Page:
See L. Fermi, Atoms in the Family (1954, repr. 1988); biography by E. Segrè (1970).
(born Sept. 29, 1901, Rome, Italy—died Nov. 28, 1954, Chicago, Ill., U.S.) Italian-born U.S. physicist. As a professor at the University of Rome, he began the work, later fully developed by P.A.M. Dirac, that led to Fermi-Dirac statistics. He developed a theory of beta decay that applies to other reactions through the weak force, which was not improved until 1957, when the weak force was found not to conserve parity. He discovered neutron-induced radioactivity, for which he was awarded a 1938 Nobel Prize. After receiving the award in Sweden, he never returned to fascist Italy but instead moved directly to the U.S., where he joined the faculty of Columbia University and soon became one of the chief architects of practical nuclear physics. A member of the Manhattan Project, he was an important figure in the development of the atomic bomb; in 1942 he directed the first controlled nuclear chain reaction. He received the Congressional Medal of Merit in 1946. In 1954 he became the first recipient of the U.S. government's Enrico Fermi Award. Element number 100, fermium, was named in his honour.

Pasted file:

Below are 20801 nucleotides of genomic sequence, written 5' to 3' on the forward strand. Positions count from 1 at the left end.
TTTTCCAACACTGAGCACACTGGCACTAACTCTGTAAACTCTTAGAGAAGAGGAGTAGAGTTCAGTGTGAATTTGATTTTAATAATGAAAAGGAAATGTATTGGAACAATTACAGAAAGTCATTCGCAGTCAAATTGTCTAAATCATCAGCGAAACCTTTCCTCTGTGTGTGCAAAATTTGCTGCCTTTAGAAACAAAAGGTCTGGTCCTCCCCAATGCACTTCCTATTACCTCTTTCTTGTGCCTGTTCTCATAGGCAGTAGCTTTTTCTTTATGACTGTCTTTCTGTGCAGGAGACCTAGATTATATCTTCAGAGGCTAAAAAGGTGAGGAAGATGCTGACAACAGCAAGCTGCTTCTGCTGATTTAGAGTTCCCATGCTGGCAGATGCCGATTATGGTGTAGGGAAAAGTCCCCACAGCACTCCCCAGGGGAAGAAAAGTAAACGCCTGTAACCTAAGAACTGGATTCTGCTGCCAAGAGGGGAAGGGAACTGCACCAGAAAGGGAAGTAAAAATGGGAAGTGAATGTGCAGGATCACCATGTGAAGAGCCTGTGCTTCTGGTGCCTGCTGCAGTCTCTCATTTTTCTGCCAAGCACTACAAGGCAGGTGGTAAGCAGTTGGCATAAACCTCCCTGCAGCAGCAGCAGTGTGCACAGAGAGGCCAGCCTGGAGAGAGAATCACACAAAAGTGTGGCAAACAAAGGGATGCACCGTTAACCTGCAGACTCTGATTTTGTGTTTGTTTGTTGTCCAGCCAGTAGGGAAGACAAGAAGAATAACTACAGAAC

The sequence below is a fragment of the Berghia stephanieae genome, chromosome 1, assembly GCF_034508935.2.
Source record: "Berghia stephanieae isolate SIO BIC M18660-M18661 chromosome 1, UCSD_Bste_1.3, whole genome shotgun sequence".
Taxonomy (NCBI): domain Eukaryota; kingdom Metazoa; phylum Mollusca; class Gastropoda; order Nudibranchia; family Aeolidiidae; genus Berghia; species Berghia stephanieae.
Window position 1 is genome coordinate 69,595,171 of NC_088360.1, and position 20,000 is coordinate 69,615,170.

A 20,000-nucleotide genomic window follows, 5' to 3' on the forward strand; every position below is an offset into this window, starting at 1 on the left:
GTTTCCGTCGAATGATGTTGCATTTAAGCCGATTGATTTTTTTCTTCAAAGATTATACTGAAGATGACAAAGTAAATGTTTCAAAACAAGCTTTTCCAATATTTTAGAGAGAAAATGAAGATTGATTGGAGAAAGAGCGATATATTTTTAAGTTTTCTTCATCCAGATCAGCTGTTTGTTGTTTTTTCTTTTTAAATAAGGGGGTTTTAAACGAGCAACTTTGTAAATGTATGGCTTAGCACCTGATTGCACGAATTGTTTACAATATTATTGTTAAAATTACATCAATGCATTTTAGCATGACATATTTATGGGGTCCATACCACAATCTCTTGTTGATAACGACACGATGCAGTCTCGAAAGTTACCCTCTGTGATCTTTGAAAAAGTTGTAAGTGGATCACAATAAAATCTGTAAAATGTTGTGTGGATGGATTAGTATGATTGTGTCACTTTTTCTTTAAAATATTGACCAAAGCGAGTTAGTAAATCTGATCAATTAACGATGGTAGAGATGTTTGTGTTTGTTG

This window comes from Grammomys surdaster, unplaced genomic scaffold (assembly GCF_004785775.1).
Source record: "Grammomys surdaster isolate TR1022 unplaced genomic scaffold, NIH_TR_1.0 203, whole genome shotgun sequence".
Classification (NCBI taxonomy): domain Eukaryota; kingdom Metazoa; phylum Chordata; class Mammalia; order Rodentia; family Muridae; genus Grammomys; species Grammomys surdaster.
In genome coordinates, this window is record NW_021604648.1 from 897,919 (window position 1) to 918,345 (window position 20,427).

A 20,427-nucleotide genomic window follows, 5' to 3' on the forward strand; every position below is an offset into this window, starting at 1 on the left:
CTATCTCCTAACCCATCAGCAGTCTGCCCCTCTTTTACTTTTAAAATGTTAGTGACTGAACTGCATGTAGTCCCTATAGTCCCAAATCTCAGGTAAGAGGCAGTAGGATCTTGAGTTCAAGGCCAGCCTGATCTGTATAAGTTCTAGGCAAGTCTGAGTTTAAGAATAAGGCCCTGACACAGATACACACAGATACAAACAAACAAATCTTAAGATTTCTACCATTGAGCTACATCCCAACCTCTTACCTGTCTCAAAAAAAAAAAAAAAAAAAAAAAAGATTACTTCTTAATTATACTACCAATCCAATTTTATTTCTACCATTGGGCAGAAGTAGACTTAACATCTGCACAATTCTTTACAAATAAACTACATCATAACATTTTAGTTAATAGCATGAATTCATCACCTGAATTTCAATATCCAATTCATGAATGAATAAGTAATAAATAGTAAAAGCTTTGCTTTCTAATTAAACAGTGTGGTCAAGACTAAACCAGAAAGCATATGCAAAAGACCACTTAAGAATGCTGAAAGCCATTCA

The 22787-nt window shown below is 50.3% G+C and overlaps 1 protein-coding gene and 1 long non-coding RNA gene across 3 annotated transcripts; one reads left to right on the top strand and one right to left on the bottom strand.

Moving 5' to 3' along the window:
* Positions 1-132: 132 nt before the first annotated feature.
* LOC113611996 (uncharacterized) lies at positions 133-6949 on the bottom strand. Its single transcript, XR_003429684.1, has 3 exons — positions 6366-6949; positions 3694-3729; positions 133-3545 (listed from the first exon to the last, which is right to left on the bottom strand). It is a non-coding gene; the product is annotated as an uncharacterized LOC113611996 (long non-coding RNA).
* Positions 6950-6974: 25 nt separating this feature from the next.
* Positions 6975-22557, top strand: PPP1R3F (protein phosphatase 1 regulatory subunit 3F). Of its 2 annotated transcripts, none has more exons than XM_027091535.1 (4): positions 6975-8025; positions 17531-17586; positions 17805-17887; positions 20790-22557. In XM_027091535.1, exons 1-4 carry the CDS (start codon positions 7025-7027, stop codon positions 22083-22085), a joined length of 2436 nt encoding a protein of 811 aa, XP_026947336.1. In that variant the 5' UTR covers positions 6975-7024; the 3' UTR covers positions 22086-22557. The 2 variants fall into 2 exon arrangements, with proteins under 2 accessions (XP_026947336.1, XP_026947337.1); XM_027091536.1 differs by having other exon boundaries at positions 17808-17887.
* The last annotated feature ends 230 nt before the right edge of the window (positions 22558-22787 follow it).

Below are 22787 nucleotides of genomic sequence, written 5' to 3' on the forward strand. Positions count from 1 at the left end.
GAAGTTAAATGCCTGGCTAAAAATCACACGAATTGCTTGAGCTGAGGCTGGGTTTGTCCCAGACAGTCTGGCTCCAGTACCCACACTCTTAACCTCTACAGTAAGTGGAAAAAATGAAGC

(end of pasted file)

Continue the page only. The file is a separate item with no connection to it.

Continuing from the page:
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Tree Feynman diagrams describe the interaction remarkably well. Unfortunately, loop diagrams cannot be calculated reliably because Fermi's interaction is not renormalizable. The solution is to replace the four-fermion contact interaction by a more complete theory (see UV completion) — an exchange of a W boson or a Z boson as explained in the electroweak theory. The electroweak theory is renormalizable.
Before the electroweak theory and the Standard Model were constructed, George Sudarshan and Robert Marshak, and also independently Richard Feynman and Murray Gell-Mann were able to determine the correct tensor structure (vector minus axial vector, V−A) of the four-fermion interaction.